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Credit expansion is an increase in the quantity of monetary units created by an increase in bank loans over and above the number of monetary units that savers have released to the banks for lending to third parties. In short, monetary loans in excess of monetary savings available for lending. Credit expansion is only possible with a fractional reserve banking system. Other things remaining the same, every credit expansion must create a boom or upswing in economic activity. This boom can only be sustained by a continued credit expansion at an ever accelerated rate sufficient to induce a repetition of the same activities at the increased prices resulting from the previous credit expansions.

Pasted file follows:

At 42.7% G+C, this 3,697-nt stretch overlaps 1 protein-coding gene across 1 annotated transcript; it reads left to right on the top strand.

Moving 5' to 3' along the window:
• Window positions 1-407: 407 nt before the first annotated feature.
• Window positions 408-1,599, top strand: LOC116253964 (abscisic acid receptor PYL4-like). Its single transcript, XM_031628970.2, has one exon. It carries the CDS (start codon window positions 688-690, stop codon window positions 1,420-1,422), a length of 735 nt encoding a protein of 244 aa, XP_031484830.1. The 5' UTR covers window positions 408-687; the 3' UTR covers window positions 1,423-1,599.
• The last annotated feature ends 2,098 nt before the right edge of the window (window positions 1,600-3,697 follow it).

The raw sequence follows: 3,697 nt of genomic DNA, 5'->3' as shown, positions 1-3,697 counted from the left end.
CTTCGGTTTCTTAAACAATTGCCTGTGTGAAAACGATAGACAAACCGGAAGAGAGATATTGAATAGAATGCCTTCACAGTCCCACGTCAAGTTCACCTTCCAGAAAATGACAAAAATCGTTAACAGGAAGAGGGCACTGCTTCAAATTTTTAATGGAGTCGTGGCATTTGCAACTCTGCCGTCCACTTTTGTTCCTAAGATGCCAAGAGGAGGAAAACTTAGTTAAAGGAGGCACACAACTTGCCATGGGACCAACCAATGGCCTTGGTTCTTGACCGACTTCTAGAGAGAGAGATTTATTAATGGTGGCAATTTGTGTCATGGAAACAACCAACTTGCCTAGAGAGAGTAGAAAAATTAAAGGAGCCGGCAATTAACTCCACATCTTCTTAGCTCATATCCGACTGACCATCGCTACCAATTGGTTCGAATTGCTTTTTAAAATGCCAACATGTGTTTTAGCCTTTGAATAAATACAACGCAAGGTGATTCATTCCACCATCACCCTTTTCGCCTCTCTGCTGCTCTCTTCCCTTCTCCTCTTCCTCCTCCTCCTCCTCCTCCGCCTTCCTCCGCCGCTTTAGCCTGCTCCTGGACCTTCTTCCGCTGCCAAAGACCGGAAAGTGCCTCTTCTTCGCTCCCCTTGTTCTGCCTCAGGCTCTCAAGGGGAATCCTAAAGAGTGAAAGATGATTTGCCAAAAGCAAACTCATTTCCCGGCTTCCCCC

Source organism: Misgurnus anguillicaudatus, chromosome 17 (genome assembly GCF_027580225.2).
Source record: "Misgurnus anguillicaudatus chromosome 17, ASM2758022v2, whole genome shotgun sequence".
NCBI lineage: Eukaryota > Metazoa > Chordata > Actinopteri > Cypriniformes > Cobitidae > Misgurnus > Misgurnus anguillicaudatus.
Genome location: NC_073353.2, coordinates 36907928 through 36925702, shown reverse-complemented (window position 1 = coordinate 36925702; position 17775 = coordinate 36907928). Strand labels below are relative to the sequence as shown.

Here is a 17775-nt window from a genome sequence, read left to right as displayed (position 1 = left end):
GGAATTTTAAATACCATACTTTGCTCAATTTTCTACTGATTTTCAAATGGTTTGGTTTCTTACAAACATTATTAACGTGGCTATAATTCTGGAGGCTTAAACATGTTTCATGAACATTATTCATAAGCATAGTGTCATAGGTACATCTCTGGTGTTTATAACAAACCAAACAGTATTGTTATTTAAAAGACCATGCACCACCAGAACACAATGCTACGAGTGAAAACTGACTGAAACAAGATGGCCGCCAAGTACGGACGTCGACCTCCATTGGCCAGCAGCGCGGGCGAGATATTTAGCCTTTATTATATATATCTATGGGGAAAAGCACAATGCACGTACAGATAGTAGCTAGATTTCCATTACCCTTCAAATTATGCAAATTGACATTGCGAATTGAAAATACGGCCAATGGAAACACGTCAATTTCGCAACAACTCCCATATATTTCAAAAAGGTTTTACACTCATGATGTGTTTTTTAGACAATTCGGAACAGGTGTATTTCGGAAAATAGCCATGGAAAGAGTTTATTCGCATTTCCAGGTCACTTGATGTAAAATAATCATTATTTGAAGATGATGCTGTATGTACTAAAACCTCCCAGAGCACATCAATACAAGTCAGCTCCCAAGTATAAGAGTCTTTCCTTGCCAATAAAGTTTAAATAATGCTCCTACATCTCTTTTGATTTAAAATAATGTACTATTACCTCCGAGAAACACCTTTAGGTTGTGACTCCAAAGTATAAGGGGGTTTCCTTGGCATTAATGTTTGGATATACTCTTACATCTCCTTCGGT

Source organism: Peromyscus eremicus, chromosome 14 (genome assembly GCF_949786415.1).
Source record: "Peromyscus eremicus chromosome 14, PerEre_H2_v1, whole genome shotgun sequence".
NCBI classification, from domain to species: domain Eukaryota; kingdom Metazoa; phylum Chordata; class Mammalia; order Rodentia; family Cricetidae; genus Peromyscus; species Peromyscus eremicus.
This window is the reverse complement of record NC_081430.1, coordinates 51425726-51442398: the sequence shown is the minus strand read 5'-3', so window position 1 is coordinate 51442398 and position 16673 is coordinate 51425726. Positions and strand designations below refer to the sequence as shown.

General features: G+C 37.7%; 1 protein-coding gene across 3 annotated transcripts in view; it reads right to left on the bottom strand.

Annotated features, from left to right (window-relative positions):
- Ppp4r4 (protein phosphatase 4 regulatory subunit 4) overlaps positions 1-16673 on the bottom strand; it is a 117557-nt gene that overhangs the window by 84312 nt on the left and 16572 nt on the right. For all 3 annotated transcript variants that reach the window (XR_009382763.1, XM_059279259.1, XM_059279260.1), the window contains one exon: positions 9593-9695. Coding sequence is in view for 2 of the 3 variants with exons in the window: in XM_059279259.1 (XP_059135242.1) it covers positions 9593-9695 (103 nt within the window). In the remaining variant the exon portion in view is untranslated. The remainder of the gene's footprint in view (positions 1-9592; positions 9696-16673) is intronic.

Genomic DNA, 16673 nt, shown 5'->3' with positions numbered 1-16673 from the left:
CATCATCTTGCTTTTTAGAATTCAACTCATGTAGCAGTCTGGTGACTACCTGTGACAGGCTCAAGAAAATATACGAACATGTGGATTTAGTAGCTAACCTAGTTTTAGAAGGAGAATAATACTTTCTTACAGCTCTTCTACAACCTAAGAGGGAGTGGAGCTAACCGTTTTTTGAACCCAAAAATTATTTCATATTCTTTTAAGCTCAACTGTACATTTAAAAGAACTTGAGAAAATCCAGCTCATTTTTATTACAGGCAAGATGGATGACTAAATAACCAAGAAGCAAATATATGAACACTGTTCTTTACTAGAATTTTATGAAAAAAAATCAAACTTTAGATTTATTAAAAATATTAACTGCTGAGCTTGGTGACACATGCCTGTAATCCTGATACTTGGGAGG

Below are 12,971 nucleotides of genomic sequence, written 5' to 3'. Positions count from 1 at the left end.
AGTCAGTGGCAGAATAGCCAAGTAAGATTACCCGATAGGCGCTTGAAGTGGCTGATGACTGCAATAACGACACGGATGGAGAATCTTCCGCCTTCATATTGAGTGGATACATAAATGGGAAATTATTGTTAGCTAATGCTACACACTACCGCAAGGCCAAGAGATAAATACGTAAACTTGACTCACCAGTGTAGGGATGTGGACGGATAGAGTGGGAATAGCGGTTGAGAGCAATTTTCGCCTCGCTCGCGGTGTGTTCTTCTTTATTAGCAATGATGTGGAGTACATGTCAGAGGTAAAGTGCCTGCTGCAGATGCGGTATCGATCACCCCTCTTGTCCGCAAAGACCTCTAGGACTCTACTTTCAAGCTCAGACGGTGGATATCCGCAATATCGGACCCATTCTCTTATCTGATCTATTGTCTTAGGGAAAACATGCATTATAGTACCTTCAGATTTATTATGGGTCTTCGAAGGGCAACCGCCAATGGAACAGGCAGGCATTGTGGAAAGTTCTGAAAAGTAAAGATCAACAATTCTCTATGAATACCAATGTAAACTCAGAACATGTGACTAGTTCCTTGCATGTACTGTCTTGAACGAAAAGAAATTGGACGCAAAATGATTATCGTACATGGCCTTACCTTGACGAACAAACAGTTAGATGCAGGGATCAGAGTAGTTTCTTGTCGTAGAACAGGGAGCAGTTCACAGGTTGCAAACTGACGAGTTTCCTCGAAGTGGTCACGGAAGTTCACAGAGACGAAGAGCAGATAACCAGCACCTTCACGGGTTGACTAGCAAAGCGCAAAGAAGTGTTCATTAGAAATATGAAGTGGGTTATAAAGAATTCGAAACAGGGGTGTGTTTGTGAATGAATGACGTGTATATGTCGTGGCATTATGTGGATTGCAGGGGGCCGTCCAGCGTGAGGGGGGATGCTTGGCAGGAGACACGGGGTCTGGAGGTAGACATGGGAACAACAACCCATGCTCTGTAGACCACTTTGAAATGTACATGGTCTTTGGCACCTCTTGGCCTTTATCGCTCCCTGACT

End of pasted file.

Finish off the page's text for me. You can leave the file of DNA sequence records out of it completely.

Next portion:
See also: Circulation credit and Austrian business cycle theory
- ↑ Percy L. Greaves, Jr. "Mises Made Easier ", 1974. Referenced 2014-06-30.